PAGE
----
The summer is a time to bask in the glow of slowing down, finding your rhythm, and diving into the routine of stillness. However, we find ourselves encumber with an extensive to-do list, places to go, and itineraries to accomplish every summer. However, when we decide to take a different route by slowing down and infusing ourselves in the present moment, it is in this instance we can enjoy the sweetness of doing nothing.
An Italian term, il dolce far niente, is translated into the meaning of the sweetness of doing nothing. Doing nothing requires us to be still and detach ourselves from the concept of mindless busyness. However, in America, we are brainwashed into believing our worth is connected to how hard we work, and our busyness equates to productivity. Recently, I have realized that slowing down has helped me become more productive. Also, I have discovered doing nothing is practical too.
This summer, I began to embrace an idea of a slow summer, with no agendas, no rushing, no plans, and accepting stillness. When my daughter was out of school every summer, we would plan our family trips and travel. But since she graduated, things have changed. A month ago, I told her we could make a down south road trip, and instead of anticipating her excitement, she declined the offer. At first, I was frustrated because it was routine for us to take summer trips, but I had to understand she was no longer in high school and her priorities had shifted. And so she suggested I take a summer trip by myself, and for the first time, I accepted the idea of asking myself what I desired to do for the summer?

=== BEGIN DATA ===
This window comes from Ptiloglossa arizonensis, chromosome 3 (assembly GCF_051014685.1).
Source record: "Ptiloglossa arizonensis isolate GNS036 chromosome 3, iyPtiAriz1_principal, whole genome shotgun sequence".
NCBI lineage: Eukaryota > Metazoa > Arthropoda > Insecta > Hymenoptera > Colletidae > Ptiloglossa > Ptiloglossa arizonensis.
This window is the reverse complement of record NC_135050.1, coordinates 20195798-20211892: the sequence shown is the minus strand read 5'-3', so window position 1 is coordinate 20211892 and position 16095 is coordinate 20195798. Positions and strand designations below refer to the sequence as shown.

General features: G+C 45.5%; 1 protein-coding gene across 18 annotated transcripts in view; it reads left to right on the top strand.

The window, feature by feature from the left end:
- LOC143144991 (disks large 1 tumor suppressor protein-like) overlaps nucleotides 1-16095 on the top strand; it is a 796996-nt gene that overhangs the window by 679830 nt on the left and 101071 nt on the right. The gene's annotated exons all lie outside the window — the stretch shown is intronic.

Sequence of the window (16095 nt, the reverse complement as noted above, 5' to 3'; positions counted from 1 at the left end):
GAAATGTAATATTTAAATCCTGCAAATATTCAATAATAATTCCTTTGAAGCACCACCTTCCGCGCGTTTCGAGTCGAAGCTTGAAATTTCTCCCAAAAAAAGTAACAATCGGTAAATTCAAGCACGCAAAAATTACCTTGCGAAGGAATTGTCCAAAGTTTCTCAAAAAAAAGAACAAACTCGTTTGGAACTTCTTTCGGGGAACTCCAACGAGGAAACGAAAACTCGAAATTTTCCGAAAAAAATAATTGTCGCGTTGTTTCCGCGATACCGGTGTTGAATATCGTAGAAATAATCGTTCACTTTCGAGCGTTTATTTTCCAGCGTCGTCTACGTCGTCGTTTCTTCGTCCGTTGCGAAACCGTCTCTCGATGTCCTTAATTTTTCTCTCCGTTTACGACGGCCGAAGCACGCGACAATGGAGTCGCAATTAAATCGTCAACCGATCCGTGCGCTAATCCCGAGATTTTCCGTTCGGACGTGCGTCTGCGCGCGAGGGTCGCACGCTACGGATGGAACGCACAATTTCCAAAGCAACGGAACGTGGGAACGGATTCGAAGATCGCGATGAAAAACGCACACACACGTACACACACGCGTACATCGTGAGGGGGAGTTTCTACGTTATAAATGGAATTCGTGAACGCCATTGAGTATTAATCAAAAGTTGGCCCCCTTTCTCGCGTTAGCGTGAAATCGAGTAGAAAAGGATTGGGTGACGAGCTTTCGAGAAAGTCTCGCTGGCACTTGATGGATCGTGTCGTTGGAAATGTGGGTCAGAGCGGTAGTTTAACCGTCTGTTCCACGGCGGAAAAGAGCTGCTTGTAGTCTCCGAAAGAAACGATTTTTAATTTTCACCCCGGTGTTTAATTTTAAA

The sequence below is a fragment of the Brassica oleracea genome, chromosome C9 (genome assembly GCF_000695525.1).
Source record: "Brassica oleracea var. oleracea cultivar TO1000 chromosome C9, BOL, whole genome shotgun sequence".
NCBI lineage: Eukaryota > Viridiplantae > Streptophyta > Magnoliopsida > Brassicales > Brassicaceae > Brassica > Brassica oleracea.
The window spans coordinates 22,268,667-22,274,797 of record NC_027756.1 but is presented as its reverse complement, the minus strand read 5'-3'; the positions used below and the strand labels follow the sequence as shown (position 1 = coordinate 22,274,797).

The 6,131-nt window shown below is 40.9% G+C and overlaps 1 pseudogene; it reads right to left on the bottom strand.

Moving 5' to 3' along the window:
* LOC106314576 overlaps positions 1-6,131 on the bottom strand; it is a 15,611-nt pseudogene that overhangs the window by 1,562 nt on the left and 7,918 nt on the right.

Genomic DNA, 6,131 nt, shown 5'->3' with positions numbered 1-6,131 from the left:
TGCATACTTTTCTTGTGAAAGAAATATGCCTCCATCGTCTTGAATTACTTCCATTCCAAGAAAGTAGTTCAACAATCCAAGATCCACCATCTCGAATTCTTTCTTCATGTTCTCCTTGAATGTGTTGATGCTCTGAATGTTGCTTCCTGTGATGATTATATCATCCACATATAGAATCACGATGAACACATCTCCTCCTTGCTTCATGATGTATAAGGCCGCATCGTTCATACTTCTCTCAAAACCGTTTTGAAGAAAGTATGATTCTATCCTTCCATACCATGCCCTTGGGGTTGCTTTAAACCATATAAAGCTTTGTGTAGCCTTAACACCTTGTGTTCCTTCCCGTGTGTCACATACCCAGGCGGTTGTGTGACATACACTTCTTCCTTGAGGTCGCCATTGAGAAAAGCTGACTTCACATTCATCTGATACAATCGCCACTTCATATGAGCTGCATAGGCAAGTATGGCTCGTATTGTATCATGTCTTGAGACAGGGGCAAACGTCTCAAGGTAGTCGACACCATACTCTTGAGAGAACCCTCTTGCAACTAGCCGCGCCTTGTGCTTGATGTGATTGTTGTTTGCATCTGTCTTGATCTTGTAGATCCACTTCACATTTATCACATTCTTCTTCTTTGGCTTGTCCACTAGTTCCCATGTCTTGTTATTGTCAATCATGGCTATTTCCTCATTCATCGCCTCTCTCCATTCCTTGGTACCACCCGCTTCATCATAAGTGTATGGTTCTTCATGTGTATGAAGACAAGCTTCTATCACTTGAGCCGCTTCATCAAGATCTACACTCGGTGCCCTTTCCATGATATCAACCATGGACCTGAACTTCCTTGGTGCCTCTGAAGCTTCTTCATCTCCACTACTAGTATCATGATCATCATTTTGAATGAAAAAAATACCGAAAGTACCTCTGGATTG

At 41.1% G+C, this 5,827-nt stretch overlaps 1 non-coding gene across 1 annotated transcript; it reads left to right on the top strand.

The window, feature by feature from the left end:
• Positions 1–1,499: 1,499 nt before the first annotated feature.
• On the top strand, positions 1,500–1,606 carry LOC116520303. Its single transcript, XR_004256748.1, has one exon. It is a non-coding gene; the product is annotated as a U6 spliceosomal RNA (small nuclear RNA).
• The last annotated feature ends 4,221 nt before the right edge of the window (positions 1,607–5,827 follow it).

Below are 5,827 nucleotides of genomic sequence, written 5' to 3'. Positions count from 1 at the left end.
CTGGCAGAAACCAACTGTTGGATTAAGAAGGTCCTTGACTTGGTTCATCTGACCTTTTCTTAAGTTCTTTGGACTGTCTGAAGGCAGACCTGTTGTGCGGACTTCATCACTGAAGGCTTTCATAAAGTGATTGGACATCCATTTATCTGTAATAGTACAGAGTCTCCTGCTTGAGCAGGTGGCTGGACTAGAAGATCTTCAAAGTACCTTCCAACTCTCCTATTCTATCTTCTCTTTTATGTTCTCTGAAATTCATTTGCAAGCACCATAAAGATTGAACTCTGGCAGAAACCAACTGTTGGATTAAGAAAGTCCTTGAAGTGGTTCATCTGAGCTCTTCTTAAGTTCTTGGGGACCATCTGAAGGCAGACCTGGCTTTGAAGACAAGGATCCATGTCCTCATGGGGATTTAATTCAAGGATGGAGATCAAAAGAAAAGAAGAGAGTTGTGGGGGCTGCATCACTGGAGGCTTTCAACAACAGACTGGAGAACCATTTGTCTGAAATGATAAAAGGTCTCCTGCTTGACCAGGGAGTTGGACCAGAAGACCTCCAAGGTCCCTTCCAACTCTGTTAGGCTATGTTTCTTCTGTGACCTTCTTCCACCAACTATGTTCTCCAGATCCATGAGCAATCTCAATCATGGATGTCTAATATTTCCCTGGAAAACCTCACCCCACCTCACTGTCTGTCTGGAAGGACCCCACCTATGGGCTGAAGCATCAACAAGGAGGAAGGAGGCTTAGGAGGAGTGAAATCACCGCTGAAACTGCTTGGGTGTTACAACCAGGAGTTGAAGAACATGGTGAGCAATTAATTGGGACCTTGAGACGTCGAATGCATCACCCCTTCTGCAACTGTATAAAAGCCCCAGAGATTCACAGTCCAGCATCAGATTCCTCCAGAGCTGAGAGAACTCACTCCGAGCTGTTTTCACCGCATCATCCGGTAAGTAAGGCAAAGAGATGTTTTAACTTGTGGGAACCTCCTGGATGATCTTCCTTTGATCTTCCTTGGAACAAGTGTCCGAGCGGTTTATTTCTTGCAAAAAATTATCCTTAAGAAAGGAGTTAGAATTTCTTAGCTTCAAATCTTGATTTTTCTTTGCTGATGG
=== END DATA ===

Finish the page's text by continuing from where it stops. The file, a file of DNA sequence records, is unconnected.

Slowing down has become a new lifestyle for me that has been fun to implement. The slow living movement started in the 1980s with Carlo Petrini in Italy with the concept of the slow food movement. And now, in the United States, people are jumping on to this trend for a slower life. With the onset of the pandemic, people have felt exhausted in their careers and opted for a more sustainable and slow life.
Below are three key ways you can embrace summer’s slowness and enjoy the moment’s stillness.
- Say No to Overwhelm & Say Yes to what you want to do. When you say no to things you don’t enjoy, it makes room for what you really desire to do.
- It’s Okay To Do Nothing. Doing nothing is a form of productivity too.
- Be Still. It is easy to be busy but being intentional in getting away from the noise takes practice.
More articles on slow living:
My favorite Youtuber for slow living: https://www.youtube.com/c/HelenaWoodshelenawoodstravels/videos